Updated Tutorial: Build a Database-Driven Slackbot

2 min read

The IBM Cloud platform and its services evolve—and so do our tutorials. Now you can benefit from new IBM Watson Assistant features.

The tutorial on how to build a database-driven Slackbot utilizes IBM Watson Assistant for the chatbot, IBM Cloud Functions to access the database, and IBM Db2 on Cloud as backend database. All three have introduced new features the tutorial and its users can benefit from. Therefore, we updated the tutorial and the related code which is available on GitHub. The Slackbot is now easier to set up and the environment is more secure. 

Read on for details.

Build a Slackbot to interact with a database.

Build a Slackbot to interact with a database.

Improvements to Watson Assistant

Earlier this year, IBM Watson Assistant introduced webhooks to easily make programmatic calls to external applications. Previously, as a beta feature, IBM Cloud Functions actions could be called from dialog nodes, and not all cloud regions were supported. Moreover, you had to manually edit the JSON representation of a dialog node and add the configuration to invoke an action and manage parameters and results.

With the new webhook feature, developers can configure the URL and general parameters in a form under the Options menu. Dialog node-specific parameters and the resulting variable are integrated into the dialog editor. There are even form fields to reset context variables. Previously, all of this required edits to the JSON representation and extra dialog nodes for clean-up.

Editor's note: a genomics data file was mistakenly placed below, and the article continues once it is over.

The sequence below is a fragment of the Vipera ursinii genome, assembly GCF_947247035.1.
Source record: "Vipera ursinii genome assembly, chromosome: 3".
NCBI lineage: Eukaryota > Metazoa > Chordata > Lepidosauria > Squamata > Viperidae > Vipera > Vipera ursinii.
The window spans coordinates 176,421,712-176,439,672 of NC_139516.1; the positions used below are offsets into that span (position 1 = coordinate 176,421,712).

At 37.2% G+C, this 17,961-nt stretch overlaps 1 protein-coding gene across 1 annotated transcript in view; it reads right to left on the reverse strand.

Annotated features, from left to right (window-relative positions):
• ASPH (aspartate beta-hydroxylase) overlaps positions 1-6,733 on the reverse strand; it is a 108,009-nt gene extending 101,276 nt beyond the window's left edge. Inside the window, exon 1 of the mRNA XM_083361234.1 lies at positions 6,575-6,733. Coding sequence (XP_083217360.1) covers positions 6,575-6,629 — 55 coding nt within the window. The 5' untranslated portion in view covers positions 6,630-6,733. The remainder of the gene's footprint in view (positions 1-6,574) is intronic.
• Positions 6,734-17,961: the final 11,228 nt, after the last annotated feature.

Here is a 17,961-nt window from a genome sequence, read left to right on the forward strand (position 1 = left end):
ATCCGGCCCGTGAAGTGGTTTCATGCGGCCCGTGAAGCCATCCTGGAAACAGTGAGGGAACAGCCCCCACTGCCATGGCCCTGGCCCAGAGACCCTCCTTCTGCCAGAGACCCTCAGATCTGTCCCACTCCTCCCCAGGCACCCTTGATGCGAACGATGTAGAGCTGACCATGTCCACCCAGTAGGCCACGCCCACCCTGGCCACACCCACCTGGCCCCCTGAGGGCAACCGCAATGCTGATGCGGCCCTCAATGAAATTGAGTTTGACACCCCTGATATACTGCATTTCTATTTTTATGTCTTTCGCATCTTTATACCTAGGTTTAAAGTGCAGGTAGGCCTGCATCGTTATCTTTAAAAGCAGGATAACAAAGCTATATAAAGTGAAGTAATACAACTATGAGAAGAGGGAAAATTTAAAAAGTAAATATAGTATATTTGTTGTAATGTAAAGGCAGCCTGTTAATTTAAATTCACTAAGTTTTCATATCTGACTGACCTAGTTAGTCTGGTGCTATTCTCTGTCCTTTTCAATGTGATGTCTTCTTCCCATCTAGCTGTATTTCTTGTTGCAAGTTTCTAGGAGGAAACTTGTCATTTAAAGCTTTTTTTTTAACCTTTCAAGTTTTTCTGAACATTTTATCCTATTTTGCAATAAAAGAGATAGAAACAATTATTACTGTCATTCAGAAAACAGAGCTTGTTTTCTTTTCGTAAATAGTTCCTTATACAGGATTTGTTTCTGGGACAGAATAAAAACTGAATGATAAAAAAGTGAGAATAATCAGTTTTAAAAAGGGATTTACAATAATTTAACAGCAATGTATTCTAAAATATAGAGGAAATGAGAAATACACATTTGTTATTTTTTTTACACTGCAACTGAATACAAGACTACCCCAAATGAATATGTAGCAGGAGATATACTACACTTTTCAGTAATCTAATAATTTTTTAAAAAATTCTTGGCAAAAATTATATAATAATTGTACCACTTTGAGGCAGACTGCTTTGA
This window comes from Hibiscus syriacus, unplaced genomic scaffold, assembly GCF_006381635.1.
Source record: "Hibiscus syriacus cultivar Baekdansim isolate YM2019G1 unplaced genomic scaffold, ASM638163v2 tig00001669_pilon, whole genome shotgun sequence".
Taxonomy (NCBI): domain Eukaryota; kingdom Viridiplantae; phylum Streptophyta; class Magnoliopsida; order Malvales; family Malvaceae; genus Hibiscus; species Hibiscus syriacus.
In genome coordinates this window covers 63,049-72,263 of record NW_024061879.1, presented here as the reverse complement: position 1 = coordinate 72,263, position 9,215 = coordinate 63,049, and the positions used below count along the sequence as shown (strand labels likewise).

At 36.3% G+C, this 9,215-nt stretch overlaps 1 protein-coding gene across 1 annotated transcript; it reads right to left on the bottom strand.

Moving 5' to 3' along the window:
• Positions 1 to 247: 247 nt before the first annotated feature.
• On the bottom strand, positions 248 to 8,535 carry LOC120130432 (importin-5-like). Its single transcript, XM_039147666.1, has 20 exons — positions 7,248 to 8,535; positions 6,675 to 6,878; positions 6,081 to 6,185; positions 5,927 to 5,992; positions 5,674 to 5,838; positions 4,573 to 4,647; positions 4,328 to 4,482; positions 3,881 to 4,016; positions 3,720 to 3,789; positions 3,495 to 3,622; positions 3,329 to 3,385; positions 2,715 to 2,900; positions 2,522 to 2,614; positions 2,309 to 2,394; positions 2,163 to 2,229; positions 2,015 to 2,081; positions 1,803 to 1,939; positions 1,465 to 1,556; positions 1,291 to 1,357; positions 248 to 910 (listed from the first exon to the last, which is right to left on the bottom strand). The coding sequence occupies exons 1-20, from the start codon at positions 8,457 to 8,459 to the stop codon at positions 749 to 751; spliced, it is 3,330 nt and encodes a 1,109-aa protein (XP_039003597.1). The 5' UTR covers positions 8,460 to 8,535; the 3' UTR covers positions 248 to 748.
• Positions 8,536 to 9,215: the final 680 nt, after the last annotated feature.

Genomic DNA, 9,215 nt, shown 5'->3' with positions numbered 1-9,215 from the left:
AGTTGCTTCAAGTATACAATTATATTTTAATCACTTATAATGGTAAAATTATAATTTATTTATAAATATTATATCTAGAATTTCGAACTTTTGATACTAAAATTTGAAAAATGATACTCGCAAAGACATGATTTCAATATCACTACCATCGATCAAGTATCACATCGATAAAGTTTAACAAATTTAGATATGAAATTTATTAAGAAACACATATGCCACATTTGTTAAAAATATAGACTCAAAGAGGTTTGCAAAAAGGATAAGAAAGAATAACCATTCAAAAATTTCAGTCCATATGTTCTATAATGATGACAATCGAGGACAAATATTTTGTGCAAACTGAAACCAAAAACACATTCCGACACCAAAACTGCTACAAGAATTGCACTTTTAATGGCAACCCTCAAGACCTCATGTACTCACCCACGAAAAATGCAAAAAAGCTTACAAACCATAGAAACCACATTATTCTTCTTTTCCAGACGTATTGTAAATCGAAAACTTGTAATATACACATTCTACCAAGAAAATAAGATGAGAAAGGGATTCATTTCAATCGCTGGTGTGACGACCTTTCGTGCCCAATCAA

Easily configure a webhook URL and header data.

Easily configure a webhook URL and header data.

More security for Cloud Functions and Db2 on Cloud

As mentioned earlier, the tutorial on how to build a database-driven Slackbot makes use of IBM Cloud Functions to implement serverless actions. These actions are used to insert and query data into a Db2 on Cloud database. 

Similar to most other services and compute resources, Cloud Functions moved to IBM Cloud IAM (Identity and Access Management) and its resource management concepts. It provides common user authentication and fine-grained access control across IBM Cloud. The updated tutorial makes use of the IAM namespaces in Cloud Functions. Thus, you can better control the resources for actions and access to them.

IBM Cloud offers both the Key Protect and the Hyper Protect Crypto Services to create and manage encryption keys. Many services have been enhanced to support user-controlled data encryption keys. One of these services is Db2 on Cloud. 

Administrators can now migrate a database from using a service-generated encryption key to utilizing root keys managed in Key Protect. As a reader of our Slackbot tutorial, you now have the option of either using the Lite plan for Db2 on Cloud or go with an Enterprise plan and opt for additional security.

Conclusions

The new features in IBM Watson Assistant make it easier to set up and configure the dialog as well as the programmatic calls to external applications. For the tutorial, it resulted in a simpler dialog layout and flow and easier instructions. Changes to IBM Cloud Functions and Db2 on Cloud allow better control over resources and privileges, and it is even possible to use your own encryption keys to protect the database.

Check out the tutorial on how to build a database-driven Slackbot and its related code on GitHub.

If you have feedback, suggestions, or questions about this post, please reach out to me on Twitter (@data_henrik) or LinkedIn

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